told you already, and you would not listen. Why do you want
   to hear it again? Do you also want to become his disciples?"
   {28} Then they reviled him, saying, "You are his disciple,
   but we are disciples of Moses. {29} We know that God has
   spoken to Moses, but as for this man, we do not know where he
   comes from." {30} The man answered, "Here is an astonishing
   thing! You do not know where he comes from, and yet he opened
   my eyes. {31} We know that God does not listen to sinners,
   but he does listen to one who worships him and obeys his
   will. {32} Never since the world began has it been heard that
   anyone opened the eyes of a person born blind. {33} If this
   man were not from God, he could do nothing." {34} They
   answered him, "You were born entirely in sins, and are you
   trying to teach us?" And they drove him out. {35} Jesus heard
   that they had driven him out, and when he found him, he said,
   "Do you believe in the Son of Man?" {36} He answered, "And
   who is he, sir? Tell me, so that I may believe in him." {37}
   Jesus said to him, "You have seen him, and the one speaking
   with you is he." {38} He said, "Lord, I believe." And he
   worshipped him. {39} Jesus said, "I came into this world for
   judgment so that those who do not see may see, and those who
   do see may become blind." {40} Some of the Pharisees near him
   heard this and said to him, "Surely we are not blind, are
   we?" {41} Jesus said to them, "If you were blind, you would
   not have sin. But now that you say, 'We see,' your sin

L  This is the gospel of our Risen Lord
P  Praise be to you, Lord Jesus Christ.

* HYMN: "Open My Eyes That I May See"                    - VU 371

SERMON: "The Man Born Blind"

   "Gracious God - bless now the words of my lips and the
   meditations of our hearts.  Breath your Spirit into us and
   grant that we may hear and in hearing be led in the way
   you  want us to go.  Amen.

There is a story told by Laura Richards that I found in a book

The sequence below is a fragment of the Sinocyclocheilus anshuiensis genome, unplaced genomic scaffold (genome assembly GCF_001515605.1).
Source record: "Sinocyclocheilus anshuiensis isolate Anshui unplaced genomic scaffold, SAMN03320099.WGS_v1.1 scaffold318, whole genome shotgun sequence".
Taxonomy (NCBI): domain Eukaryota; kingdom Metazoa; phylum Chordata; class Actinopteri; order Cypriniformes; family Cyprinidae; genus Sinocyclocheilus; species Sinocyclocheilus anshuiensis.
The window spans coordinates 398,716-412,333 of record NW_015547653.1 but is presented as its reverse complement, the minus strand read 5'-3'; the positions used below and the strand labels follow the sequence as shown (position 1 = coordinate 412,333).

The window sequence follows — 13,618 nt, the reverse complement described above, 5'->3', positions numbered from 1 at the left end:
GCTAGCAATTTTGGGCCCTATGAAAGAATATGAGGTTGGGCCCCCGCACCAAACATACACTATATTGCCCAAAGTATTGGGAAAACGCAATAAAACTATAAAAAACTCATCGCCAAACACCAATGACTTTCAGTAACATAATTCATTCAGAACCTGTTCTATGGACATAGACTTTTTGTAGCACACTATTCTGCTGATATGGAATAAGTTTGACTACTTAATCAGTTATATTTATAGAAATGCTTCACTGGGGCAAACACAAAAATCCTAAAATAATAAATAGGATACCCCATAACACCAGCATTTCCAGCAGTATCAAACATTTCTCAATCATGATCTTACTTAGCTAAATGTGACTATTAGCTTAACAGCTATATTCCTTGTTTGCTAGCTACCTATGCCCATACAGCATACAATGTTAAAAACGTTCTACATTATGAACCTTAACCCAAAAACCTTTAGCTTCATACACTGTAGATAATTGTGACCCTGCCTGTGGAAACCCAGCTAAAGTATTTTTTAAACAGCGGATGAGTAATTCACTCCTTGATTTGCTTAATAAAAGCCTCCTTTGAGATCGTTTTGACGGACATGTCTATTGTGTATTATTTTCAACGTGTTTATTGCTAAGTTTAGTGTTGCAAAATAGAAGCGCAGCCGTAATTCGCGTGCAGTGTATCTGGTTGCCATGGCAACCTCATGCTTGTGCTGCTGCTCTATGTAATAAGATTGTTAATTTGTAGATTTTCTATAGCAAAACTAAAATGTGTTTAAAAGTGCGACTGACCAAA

called "The Moral Compass".

It concerns a meeting between "The Angel Who Tends To Things" and
a man at work - perhaps a man we have met somewhere - sometime.

   "I have come to speak to you about your work," said the
   Angel-Who-Attends-To-Things.  "It appears to be

    "Indeed!" said the man, "I hardly see how that can be. 
   Perhaps you will explain."

   "I will", said the Angel.  "To begin with the work is slovenly."

   "I was born heedless," said the man.  'It is a family failing
   which I have always regretted."

   "It is ill put together, too, " said the Angel.  "The parts
   do not fit."

   "I never had any eye for proportion," said the man.  "I admit
   it is unfortunate."

   "The whole thing is a botch," said the Angel.  "You have
   put neither brains nor heart into it, and the result is
   ridiculous failure.  What do you propose to do about it?"

   "I credited you with more comprehension," said the man.  
   "My faults, such as they are, were born with me.  I am
   sorry that you do not approve of me, but is the way I was
   made.  Do you see?"

   "I see!", said the Angel.  He put out a strong white hand,
   and taking the man by the collar, tumbled him neck and
   crop into the ditch (near where they were standing).

   "What is the meaning of this?", cried the man as he
   scrambled out breathless and dripping.  "I never saw such
   behaviour.  Do you not see what you have done?  You have
   ruined my clothes, and nearly drowned me besides."

   "Oh yes!" said the Angel.  "This is the way I was made."

In life some things are useful and others aren't.

Blaming one's circumstances, one's birth right, one's parents,
one's environment, or one's tools",  for what kind of work we do
- or what kinds of faults we have - as did the man in Laura
Richards" story - is astonishingly useless.

It is useless - and misleading --- indeed it is harmful - for it
takes a person in a direction where there is almost no help for
them - almost no way for them to claim the inner power and the
freedom that God has built into their very souls.

Another thing that is often equally useless - equally misleading
- equally harmful - is trying to determine who is to blame for
another person's misfortune - which is what the disciples try to
do in today's gospel reading - and what many people, believers
and unbelievers alike - do every day.

   As Jesus went along, he saw a man blind from his birth.
   And his disciples asked him, "Rabbi, who sinned, this man
   or his parents, that he was born blind?" 

How often we have seen someone on the news - or perhaps even a
neighbour - enduring one hardship after another - and then heard
others talking about the situation and saying things like:

   "Well, it is very unfortunate, but if the family only knew
   how to budget better they wouldn't be in that mess" -- or
   --  "it's sad, but what can they expect, they never look
   after themselves properly - and they certainly don't take
   care of each other" -- or --  "they never had a chance -
   their parents were just the same".

Assigning blame for one's own misfortune - or for the misfortune